Tracking Mystery Leads

And now, a story of international intrigue and of missed connections, as overheard in a Carnegie Communications meeting . . .

One sunny afternoon, an international student came to visit the Dean of International Admission at a small-ish college in the Northeast. She looked down at the Dean’s desk and spied a copy of American Colleges & Universities, the magazine component of Carnegie’s international recruitment service, sent to 175 countries each year. The student chirped, “That’s where I first discovered you guys!” Curious, the Dean decided to review the student’s lead file. American Colleges & Universities wasn’t listed as the source—it wasn’t listed anywhere. “If we didn’t know this student came from AC&U, how many others are there?” the Dean thought to herself. From that day forward, participating in AC&U was a “no-brainer” marketing decision for that school. And everyone was happy. The end.

It’s an anecdote one of our Regional Directors likes to share (with good reason!), and he first regaled our magazine production department with the story not too long ago. I have to admit, as one of the people directly involved with producing the physical magazine, it was incredibly gratifying to hear. Those pages we poured our hearts into made a real, tangible impact on a student! Mission accomplished!

But what also struck me was the disconnect on the admission side. I know it’s difficult, sometimes impossible, to track the origin of student leads, particularly in this digital day and age. I also know that despite that difficulty, Carnegie is still attributed as a primary source of leads and enrollments for an astonishing number of schools—directly responsible for as much as 12.89% a school’s incoming class. But what’s even crazier is that we reached, in some way or another, up to 73% of that same class! (Yup, this is me being shamelessly, gratuitously boastful. But I can’t help it. I’m incredibly proud of those numbers, and everyone else writing for our blog is so modest!)

It’s both wonderful to know that we can have such an impact (73%!) and somewhat disheartening when you realize so many impressions go unrecognized (12.89%—not too shabby, but still!), like the aforementioned international student. That 40% gap is simply a product of the media-saturated world we live in. But just because it’s hard to track doesn’t mean it’s impossible.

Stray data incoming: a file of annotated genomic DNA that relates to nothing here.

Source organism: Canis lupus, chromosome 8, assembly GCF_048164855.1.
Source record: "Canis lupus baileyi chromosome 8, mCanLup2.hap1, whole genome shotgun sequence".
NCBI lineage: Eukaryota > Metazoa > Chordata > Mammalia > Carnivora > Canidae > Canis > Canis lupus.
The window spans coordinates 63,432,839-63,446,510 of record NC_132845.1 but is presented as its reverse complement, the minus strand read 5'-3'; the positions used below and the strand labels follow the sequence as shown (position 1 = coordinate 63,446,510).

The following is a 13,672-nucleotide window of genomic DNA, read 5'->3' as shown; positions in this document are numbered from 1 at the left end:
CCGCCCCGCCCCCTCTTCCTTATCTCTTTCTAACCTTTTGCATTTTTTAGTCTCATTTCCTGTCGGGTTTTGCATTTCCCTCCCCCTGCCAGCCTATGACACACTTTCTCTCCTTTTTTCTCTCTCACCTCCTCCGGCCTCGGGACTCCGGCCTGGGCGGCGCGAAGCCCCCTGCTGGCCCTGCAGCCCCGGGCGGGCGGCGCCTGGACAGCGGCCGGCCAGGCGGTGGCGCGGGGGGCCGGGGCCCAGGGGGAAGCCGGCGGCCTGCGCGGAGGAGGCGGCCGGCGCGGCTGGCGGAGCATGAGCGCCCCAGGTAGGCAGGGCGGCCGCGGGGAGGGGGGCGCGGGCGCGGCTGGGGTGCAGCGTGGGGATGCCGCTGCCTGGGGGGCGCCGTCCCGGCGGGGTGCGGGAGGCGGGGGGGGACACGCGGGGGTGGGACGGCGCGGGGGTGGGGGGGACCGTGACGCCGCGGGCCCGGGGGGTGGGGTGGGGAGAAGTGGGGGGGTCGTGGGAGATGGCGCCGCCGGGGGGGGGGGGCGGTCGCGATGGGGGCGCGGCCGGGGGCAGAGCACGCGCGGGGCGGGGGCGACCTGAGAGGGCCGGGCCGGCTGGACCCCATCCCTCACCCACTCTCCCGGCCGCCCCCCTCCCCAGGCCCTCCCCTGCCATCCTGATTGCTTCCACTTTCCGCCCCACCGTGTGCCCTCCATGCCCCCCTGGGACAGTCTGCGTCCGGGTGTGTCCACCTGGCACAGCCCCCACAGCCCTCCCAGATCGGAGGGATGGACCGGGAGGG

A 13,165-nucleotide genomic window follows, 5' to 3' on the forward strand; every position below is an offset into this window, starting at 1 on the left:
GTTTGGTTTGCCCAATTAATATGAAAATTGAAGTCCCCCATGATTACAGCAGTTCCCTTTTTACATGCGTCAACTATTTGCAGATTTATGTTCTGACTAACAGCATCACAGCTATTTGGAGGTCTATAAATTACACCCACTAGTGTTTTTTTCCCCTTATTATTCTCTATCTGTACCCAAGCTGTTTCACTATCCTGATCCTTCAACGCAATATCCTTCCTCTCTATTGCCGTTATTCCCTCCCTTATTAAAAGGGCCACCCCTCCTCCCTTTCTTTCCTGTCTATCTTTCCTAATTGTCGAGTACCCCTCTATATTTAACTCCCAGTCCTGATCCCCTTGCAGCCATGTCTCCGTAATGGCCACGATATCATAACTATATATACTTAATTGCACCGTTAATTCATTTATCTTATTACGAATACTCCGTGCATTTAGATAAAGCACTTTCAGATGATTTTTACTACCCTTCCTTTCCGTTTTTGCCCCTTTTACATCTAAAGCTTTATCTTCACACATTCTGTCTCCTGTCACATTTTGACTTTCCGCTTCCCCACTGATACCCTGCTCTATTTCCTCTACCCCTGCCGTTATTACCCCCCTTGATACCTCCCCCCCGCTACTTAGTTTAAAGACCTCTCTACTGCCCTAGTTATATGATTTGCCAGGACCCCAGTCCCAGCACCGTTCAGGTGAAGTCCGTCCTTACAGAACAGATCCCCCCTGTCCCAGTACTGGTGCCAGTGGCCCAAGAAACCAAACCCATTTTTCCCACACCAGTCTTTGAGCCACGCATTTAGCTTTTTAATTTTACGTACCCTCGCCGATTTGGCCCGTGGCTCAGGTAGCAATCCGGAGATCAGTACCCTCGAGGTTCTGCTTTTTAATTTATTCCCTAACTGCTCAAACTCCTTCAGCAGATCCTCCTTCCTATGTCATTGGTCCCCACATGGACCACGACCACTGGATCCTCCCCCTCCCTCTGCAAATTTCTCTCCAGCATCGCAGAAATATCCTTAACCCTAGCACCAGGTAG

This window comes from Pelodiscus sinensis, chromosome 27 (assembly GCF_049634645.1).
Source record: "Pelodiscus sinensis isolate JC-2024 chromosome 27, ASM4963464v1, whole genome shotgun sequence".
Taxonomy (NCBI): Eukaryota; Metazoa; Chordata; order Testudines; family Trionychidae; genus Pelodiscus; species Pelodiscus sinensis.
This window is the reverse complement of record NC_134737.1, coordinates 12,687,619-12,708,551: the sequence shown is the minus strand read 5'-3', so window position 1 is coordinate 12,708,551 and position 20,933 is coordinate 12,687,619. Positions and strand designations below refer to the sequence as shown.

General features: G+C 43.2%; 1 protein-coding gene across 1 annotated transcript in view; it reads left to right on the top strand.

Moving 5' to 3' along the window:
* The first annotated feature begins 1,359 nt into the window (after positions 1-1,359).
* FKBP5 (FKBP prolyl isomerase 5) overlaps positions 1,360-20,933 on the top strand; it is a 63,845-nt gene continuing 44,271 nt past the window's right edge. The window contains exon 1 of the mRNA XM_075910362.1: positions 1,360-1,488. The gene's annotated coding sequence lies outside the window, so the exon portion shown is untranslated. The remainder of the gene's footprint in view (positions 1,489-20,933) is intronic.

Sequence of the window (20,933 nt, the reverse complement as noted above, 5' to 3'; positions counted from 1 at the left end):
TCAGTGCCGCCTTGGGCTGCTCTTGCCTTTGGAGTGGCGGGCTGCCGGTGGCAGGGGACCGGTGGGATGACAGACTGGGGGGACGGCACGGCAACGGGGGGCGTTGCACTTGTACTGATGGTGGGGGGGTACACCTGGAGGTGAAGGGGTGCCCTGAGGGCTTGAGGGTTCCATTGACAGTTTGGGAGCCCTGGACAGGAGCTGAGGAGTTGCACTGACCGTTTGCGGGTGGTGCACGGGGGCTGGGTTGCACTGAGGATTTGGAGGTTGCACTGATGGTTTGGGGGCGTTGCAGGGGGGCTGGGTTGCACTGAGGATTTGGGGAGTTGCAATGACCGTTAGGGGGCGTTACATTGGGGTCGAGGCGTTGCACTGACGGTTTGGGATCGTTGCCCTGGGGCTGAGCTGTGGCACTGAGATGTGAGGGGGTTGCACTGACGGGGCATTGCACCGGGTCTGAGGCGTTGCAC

So that begs the question: how do you track those leads? How do you determine the real origin source, so you know where to focus your marketing efforts? How do you figure out the “top of the funnel” when that funnel top spans all of your print campaigns and the whole of the Internet?!

As always, it comes down to the data (I know, I know—not a surprise!). You need to thoroughly measure every marketing initiative you undertake and fully understand what those measurements mean. You also need to measure those initiatives from every angle, from unique angles. Then—and this is the really important part—you must compare your findings.

As our EVP of Operations Meghan Dalesandro points out: if you’re only looking at your display campaign’s clicks, you’re missing your view-through traffic. If your direct marketing campaign custom link saw X number of hits, but you didn’t check your analytics to see the impact on site traffic when the mailing dropped, you’re missing the bigger picture. Adjusting your marketing strategy as you go, reacting to all of your data and results as they happen, could mean the difference between filling your class and falling short. Each move you make should tie together with your entire campaign. And you should be willing to shift your plans if they aren’t working after full-circle analysis.

That’s how you figure out where these students are actually coming from, how you determine what’s working and what isn’t, and how you decide where to focus your future efforts, energy, and expenses. You might be surprised by what you uncover—and if you find yourself with a good story, you know we’d love to hear it.

Jessica is the Editor-in-Chief for Carnegie Communications. You can follow her on Twitter @JessicaTomer or on Google Plus as Jessica Tomer.

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